3

I'm a little surprised I haven't found any information on the following question, so please excuse if I've missed it somewhere in the docs. Using SQL Server (2016 locally and Azure) and EFCore Code First we're trying to create a computed table column with a persisted value. Creating the column works fine, but I don't have a clue how to persist the value. Here's what we do:

modelBuilder.Entity<SomeClass>(entity =>
{
    entity.Property(p => p.Checksum)
        .HasComputedColumnSql("(checksum([FirstColumnName], [SecondColumnName]))");
});

And here is what we'd actually like to get in T-SQL:

CREATE TABLE [dbo].[SomeClass]
(
    [FirstColumnName]   [NVARCHAR](10)
  , [SecondColumnName]  [NVARCHAR](10)
  , [Checksum] AS (CHECKSUM([FirstColumnName], [SecondColumnName])) PERSISTED
);

Can anyone point me in the right direction?

Thanks in advance, Tobi

UPDATE: Based on a good idea by @jeroen-mostert I also tried to just pass the PERSISTED string as part of the formula:

modelBuilder.Entity<SomeClass>(entity =>
{
    entity.Property(p => p.Checksum)
        .HasComputedColumnSql("(checksum([FirstColumnName], [SecondColumnName]) PERSISTED)");
});

And also outside of the parentheses:

modelBuilder.Entity<SomeClass>(entity =>
{
    entity.Property(p => p.Checksum)
        .HasComputedColumnSql("(checksum([FirstColumnName], [SecondColumnName])) PERSISTED");
});

However und somehow surprisingly, the computed column is still generated with Is Persisted = No, so the PERSISTED string simply seems to be ignored.

7
  • Be aware that CHECKSUM is bad for most purposes, up to and including serving as the basis of a hash index, although you can live with it for that purpose since the duplicates are unlikely to have a big perf impact. If you are going to use it for a hash index, there's no need for PERSISTED, as it will be persisted as part of the index. If it's not for a hash index, consider a better checksum algorithm with HASHBYTES. – Jeroen Mostert Oct 29 '18 at 10:55
  • Thanks for that information. Right now we're using the column to check for differences of rows with matching ID values in two different tables. From your comment I conclude it's better to use HASHBYTES for eaxmple, so I will look into that. However, the original question stands, since I'd also want to persist the computed column regardless of the checksum algorithm. – Onkel Toob Oct 29 '18 at 11:04
  • At the risk of saying something stupid, have you checked what happens if you simply tack on the PERSISTED to the definition in the method? I doubt EF does any parsing or interpreting, and it doesn't have any need to know if the column is physically persisted (it only needs to know it's computed). – Jeroen Mostert Oct 29 '18 at 11:10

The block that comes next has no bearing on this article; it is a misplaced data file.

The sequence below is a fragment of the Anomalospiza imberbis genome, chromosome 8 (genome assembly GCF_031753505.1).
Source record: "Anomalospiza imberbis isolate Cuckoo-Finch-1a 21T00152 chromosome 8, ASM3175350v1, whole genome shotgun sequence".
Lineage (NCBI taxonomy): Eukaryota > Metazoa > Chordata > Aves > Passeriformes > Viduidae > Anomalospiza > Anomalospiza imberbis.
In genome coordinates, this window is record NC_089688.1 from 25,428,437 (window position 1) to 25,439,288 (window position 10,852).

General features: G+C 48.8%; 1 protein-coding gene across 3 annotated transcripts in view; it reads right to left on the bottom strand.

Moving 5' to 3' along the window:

• That did not sound stupid at all, unfortunately though, it does not seem to work. – Onkel Toob Oct 29 '18 at 11:19
  • "Does not seem to work" in what way? Does it error out? Does EF perform no migration of an existing column? (That would be more or less expected if it treats the definition as a black box.) If done from scratch, does it generate the column as computed but not as persisted? (This would be surprising to me, as it would mean EF does parse the definition and goes out of its way to ignore PERSISTED.) – Jeroen Mostert Oct 29 '18 at 11:21
3

After doing some reading and some tests, I ended up trying the PERSISTED inside the SQL query and it worked.

entity.Property(e => e.Duration_ms)
      .HasComputedColumnSql("DATEDIFF(MILLISECOND, 0, duration) PERSISTED");

The generated migration was the following:

migrationBuilder.AddColumn<long>(
            name: "duration_ms",
            table: "MyTable",
            nullable: true,
            computedColumnSql: "DATEDIFF(MILLISECOND, 0, duration) PERSISTED");

To check on the database whether it is actually persisted I ran the following:

select is_persisted, name from sys.computed_columns where is_persisted = 1

and the column that I've created is there.

3
  • Thanks. Which version of EF Core are you using? – Onkel Toob Jan 28 '19 at 12:50
  • @OnkelToob 2.0.1 – Daniel S. Jan 28 '19 at 13:51
  • 1
    Then it should have worked in my code, too (see the update section of my post). Only difference I can spot: you're not using any parenthesis. Unfortunately, we have moved on in the meantime so I can't get back to this topic anymore. – Onkel Toob Jan 28 '19 at 15:47
0

" You may also specify that a computed column be stored (sometimes called persisted), meaning that it is computed on every update of the row, and is stored on disk alongside regular columns:"

modelBuilder.Entity<SomeClass>(entity =>
{
     entity.Property(p => p.Checksum)
    .HasComputedColumnSql("(checksum([FirstColumnName], [SecondColumnName]), stored: true);
});

This is taken (and slightly modified) from Microsoft Docs.: https://docs.microsoft.com/en-us/ef/core/modeling/generated-properties?tabs=data-annotations#computed-columns

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